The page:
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NASA’s InSight Lander Beams Back the Sounds of Mars

NASA’s InSight lander arrived on Mars in 2018, after which the team spent months carefully surveying its surroundings and deploying a suite of instruments that will peer inside the red planet. One of those instruments is a seismometer, which has recorded the rumbles of another planet for the first time. It’s also able to pick up the faint, otherworldly sounds of Mars. NASA’s Jet Propulsion Laboratory (JPL) has released a copy of those sounds, recorded on Mars earlier this year. 

Unlike Curiosity and the upcoming Mars 2020 mission, InSight is non-mobile. NASA had to choose a target area where InSight could set up shop, but the lander handled the rocket-powered landing autonomously. NASA deployed the Seismic Experiment for Interior Structure (SEIS) after building a mockup of the landing zone on Earth in the weeks following the landing. 

With SEIS, we’re getting our first data on seismic activity on Mars, but the sensitivity of the monitor also allows us to record the sounds of Mars. Previously, the instrument allowed NASA to reconstruct the sound of Martian wind based on the vibration of the lander’s solar panels. Now, a recording from March of this year includes the sound of wind, InSight’s robotic arm moving, and subtle clicking as parts inside the seismometer shift. 

JPL recommends you use headphones to listen to the above recording — that way you’ll really feel like you’re on Mars. Well, except for all the breathable air and comfortable temperatures. Still, you can hear the sounds of Mars from millions of miles away.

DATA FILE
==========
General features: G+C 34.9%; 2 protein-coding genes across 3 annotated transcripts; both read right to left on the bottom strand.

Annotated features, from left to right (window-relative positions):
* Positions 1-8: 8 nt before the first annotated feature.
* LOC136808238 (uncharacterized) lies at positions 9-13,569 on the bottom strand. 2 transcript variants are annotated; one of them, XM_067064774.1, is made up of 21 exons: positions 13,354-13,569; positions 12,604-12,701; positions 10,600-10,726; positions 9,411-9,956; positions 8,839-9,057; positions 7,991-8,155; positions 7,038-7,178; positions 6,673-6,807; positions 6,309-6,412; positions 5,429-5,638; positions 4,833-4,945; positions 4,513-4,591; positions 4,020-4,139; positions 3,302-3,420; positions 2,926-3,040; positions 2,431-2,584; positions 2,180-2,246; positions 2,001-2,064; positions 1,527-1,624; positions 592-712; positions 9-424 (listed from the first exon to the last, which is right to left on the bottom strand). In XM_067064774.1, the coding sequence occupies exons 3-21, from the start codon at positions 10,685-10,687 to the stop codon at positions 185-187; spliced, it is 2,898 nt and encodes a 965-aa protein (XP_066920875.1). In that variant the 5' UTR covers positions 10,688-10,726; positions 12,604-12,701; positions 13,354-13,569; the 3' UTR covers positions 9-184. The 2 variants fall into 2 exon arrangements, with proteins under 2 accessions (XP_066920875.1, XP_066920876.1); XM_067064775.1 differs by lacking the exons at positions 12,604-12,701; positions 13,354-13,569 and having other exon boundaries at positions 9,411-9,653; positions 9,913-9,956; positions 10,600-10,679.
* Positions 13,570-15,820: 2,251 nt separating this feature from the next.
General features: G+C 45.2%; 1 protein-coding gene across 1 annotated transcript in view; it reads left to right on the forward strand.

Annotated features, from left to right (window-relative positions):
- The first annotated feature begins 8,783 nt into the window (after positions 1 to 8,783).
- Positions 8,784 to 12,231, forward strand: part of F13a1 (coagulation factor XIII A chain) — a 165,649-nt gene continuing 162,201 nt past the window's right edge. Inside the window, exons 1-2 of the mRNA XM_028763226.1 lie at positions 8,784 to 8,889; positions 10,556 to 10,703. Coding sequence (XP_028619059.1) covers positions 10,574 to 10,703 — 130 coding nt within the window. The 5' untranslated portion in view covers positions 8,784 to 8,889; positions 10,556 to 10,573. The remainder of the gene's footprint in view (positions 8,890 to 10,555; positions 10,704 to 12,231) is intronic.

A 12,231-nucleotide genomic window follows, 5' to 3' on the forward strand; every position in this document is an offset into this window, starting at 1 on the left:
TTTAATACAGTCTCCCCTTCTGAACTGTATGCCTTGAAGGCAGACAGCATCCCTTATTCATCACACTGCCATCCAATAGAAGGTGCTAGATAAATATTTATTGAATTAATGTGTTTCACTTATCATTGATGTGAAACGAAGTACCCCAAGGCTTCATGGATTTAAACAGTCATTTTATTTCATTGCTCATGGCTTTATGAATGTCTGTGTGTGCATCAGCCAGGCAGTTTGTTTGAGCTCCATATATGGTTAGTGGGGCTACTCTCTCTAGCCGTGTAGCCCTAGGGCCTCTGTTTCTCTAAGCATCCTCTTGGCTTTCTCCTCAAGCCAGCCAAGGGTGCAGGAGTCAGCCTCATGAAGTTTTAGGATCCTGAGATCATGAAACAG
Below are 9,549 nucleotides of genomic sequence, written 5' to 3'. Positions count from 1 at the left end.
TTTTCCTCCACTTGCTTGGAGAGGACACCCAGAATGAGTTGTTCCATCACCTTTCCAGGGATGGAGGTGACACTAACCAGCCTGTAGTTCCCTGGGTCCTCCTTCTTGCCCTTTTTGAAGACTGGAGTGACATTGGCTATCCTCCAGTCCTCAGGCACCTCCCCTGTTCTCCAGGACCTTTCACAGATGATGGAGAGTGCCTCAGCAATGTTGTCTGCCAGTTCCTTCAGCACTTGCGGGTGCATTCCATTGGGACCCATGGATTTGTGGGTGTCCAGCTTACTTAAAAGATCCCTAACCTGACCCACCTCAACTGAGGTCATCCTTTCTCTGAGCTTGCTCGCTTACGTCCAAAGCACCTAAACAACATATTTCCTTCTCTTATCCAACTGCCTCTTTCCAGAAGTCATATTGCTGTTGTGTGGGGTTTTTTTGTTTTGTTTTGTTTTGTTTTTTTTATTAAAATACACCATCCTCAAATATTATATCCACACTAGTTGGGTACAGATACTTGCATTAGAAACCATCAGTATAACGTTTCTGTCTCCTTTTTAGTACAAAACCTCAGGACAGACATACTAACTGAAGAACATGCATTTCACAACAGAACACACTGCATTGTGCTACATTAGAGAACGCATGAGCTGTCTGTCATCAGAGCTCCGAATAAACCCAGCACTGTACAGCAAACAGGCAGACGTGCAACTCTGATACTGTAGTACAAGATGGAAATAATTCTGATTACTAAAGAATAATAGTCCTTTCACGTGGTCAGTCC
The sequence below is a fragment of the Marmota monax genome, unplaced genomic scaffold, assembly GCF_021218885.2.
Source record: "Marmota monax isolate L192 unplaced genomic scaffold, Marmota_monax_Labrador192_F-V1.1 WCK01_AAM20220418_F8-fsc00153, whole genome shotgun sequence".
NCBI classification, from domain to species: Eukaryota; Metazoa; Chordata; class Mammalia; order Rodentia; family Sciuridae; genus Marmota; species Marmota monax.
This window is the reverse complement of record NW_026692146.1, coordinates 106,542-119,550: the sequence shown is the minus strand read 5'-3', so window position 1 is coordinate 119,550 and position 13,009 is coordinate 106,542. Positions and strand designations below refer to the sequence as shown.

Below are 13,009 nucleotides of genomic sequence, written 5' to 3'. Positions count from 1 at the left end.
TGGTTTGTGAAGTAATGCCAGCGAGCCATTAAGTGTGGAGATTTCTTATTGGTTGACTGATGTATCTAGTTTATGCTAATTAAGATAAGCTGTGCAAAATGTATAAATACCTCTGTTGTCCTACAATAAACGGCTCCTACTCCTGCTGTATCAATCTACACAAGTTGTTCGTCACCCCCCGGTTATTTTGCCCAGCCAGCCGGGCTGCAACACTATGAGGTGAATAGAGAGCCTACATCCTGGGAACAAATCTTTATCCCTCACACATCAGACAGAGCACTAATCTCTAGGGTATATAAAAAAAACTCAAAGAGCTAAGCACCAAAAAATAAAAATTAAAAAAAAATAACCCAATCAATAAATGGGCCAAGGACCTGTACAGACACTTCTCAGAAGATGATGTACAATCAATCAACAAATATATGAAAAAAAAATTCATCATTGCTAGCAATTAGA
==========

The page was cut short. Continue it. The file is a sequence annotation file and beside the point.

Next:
The gusts of wind are constant on Mars, but the atmospheric pressure is so low that you wouldn’t be able to hear them unaided. The robotic arm was moving during this recording to snap photos, and parts inside the seismometer shift in response to temperature changes. Those sounds are too faint as well. JPL sped up all the signals by 10 times to bring them into the range of human hearing. 

The SEIS package is on Mars to track seismic signals, and it’s doing its job. Like the sounds from the surface, Martian quakes are below the threshold of human hearing. The quake recording above comes from the “very broad band sensors” on SEIS. The recording has been sped up significantly so you can hear it. 

While SEIS is performing as expected, the lander’s Heat Flow and Physical Properties Probe (HP3) isn’t working as well. This “self-hammering nail” is supposed to take the planet’s temperature, but the probe has only tunneled a foot (30 centimeters) into the ground instead of 16 feet as planned. The team thinks the Martian sand might not provide enough friction for the instrument to dig down. We hope to get another update on this instrument soon.

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